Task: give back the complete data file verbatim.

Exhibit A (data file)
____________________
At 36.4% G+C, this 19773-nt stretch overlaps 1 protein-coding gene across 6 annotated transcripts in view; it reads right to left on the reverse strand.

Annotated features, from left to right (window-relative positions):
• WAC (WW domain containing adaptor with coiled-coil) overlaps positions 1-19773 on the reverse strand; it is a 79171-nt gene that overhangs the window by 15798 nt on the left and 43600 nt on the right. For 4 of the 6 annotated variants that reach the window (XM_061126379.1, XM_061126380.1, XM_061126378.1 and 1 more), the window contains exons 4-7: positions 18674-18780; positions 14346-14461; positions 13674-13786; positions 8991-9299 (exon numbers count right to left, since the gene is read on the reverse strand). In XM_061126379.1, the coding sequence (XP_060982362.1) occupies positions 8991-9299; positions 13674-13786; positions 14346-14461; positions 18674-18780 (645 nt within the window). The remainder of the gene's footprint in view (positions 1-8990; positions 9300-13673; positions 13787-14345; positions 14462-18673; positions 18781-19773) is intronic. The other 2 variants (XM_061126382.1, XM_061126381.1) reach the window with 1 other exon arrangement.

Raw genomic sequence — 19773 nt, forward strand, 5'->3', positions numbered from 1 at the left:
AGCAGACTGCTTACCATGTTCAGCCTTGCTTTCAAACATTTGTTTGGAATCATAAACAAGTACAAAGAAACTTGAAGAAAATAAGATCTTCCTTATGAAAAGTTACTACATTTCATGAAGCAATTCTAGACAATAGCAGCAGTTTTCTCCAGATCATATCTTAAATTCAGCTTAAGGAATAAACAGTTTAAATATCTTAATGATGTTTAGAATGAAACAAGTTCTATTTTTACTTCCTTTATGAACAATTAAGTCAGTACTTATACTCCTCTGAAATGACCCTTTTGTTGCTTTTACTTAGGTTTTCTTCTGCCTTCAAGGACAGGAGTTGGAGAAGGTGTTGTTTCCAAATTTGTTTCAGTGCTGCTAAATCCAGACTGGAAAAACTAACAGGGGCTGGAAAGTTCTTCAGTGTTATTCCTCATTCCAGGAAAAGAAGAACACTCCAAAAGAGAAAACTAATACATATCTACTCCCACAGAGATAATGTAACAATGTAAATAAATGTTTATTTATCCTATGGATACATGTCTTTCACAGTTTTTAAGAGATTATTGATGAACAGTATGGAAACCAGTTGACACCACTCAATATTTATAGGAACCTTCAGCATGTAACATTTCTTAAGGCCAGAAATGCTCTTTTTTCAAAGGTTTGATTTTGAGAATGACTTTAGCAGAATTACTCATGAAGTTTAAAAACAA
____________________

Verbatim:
At 36.4% G+C, this 19773-nt stretch overlaps 1 protein-coding gene across 6 annotated transcripts in view; it reads right to left on the reverse strand.

Annotated features, from left to right (window-relative positions):
• WAC (WW domain containing adaptor with coiled-coil) overlaps positions 1-19773 on the reverse strand; it is a 79171-nt gene that overhangs the window by 15798 nt on the left and 43600 nt on the right. For 4 of the 6 annotated variants that reach the window (XM_061126379.1, XM_061126380.1, XM_061126378.1 and 1 more), the window contains exons 4-7: positions 18674-18780; positions 14346-14461; positions 13674-13786; positions 8991-9299 (exon numbers count right to left, since the gene is read on the reverse strand). In XM_061126379.1, the coding sequence (XP_060982362.1) occupies positions 8991-9299; positions 13674-13786; positions 14346-14461; positions 18674-18780 (645 nt within the window). The remainder of the gene's footprint in view (positions 1-8990; positions 9300-13673; positions 13787-14345; positions 14462-18673; positions 18781-19773) is intronic. The other 2 variants (XM_061126382.1, XM_061126381.1) reach the window with 1 other exon arrangement.

Raw genomic sequence — 19773 nt, forward strand, 5'->3', positions numbered from 1 at the left:
AGCAGACTGCTTACCATGTTCAGCCTTGCTTTCAAACATTTGTTTGGAATCATAAACAAGTACAAAGAAACTTGAAGAAAATAAGATCTTCCTTATGAAAAGTTACTACATTTCATGAAGCAATTCTAGACAATAGCAGCAGTTTTCTCCAGATCATATCTTAAATTCAGCTTAAGGAATAAACAGTTTAAATATCTTAATGATGTTTAGAATGAAACAAGTTCTATTTTTACTTCCTTTATGAACAATTAAGTCAGTACTTATACTCCTCTGAAATGACCCTTTTGTTGCTTTTACTTAGGTTTTCTTCTGCCTTCAAGGACAGGAGTTGGAGAAGGTGTTGTTTCCAAATTTGTTTCAGTGCTGCTAAATCCAGACTGGAAAAACTAACAGGGGCTGGAAAGTTCTTCAGTGTTATTCCTCATTCCAGGAAAAGAAGAACACTCCAAAAGAGAAAACTAATACATATCTACTCCCACAGAGATAATGTAACAATGTAAATAAATGTTTATTTATCCTATGGATACATGTCTTTCACAGTTTTTAAGAGATTATTGATGAACAGTATGGAAACCAGTTGACACCACTCAATATTTATAGGAACCTTCAGCATGTAACATTTCTTAAGGCCAGAAATGCTCTTTTTTCAAAGGTTTGATTTTGAGAATGACTTTAGCAGAATTACTCATGAAGTTTAAAAACAA